When Mugabe got into the House, unlike at the first opening session when MDC MPs did not stand up, they all stood up.
Last year during the first session halfway through his speech when he praised former South African president Thabo Mbeki for facilitating dialogue with the MDC and also when he attacked rampant inflation, Mugabe was jeered and interjected by MDC MPs.
MDC MPs shouted things like “You killed people, we know that.”
When he talked about sanctions and the issue of the economic crisis, MDC MPs shouted “Zanu-PF is rotting.” and “We are together in the struggle, no amount of beatings and killings will deter us”.
On Tuesday it was the opposite. They all sat in silence as Mugabe delivered his speech. Mugabe said Zimbabwe was ready to engage the West with a view to normalising relations. He, however, stressed that re-engagement should lead to the removal of sanctions.
Mugabe said: “Our country remains in a positive stance to enter into fresh, friendly and co-operative relations with all those countries that have been hostile to us in the past.
“We will also continue to engage our international partners on a bilateral level through Joint Commissions of Co-operation and other treaties, in order to drum up support for our economic recovery programme.
“Following the launch of the Zimbabwe-European Union dialogue in Brussels early this year, our re-engagement with the European bloc is gathering momentum. However, as our inclusive government re-engages the Western countries, we expect those countries that have imposed illegal sanctions which have hurt and continue to hurt our economy and the generality of the people to remove them.”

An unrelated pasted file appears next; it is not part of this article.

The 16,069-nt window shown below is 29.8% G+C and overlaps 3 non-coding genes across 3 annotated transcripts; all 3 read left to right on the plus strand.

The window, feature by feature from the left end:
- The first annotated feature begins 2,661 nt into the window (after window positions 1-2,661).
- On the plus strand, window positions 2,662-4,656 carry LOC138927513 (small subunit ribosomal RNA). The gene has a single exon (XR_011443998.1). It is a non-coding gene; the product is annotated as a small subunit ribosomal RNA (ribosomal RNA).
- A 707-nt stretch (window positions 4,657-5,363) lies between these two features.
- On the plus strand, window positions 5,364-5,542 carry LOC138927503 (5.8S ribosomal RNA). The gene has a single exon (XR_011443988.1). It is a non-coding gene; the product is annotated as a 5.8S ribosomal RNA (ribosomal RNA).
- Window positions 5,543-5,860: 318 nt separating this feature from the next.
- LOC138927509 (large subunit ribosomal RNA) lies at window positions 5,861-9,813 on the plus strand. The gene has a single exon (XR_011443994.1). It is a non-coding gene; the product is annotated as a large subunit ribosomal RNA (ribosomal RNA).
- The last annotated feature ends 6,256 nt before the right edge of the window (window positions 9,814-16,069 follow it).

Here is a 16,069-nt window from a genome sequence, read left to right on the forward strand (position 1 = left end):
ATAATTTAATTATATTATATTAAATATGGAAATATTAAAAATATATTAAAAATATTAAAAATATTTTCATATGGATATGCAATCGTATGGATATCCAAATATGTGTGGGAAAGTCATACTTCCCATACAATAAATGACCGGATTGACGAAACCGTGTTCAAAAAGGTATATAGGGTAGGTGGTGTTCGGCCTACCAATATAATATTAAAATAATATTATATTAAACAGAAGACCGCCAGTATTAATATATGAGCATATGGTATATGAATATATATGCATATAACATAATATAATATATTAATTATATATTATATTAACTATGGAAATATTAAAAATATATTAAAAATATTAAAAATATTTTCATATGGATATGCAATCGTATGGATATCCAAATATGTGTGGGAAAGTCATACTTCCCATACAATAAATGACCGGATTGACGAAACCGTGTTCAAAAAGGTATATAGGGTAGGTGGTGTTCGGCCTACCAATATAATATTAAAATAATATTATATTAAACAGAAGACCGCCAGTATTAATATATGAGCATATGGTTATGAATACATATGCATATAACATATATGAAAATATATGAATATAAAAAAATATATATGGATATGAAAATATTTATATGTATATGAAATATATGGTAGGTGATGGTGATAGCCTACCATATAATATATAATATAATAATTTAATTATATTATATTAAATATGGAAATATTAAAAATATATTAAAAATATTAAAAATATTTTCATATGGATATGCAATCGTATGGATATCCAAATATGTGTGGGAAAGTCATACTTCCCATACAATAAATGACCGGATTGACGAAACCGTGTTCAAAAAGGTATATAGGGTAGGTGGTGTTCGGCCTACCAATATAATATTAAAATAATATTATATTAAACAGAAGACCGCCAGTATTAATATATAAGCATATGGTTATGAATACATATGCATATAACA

He urged Zimbabweans to unite for economic turnaround, saying national development was a collective responsibility.
“Together, let us build the bridges of amity, forgiveness, trust and togetherness,” he said.
“Let us be the Zimbabwe united in body, mind and spirit. Only that way can we really succeed.”
However National Constitutional Assembly (NCA) chairman Lovemore Madhuku said it would be a lie to say Mugabe’s speech was different saying for the past years he has never used the opening of parliament to do anything other than that. Madhuku said: “To say Mugabe’s speech was balanced and mature is nonsense. Those are just partisan comments. There is absolutely nothing new about what Mugabe did.”
He said during the opening of the first session the jeers and heckling were a result of what had taken place and the “one man race” in which Mugabe won the elections after Prime Minister Morgan Tsvangirai decided to pull out due to violence.
“The jeers of the last session were not based on content. They were based on the mere fact that Mugabe was opening parliament following the flawed elections,” he said.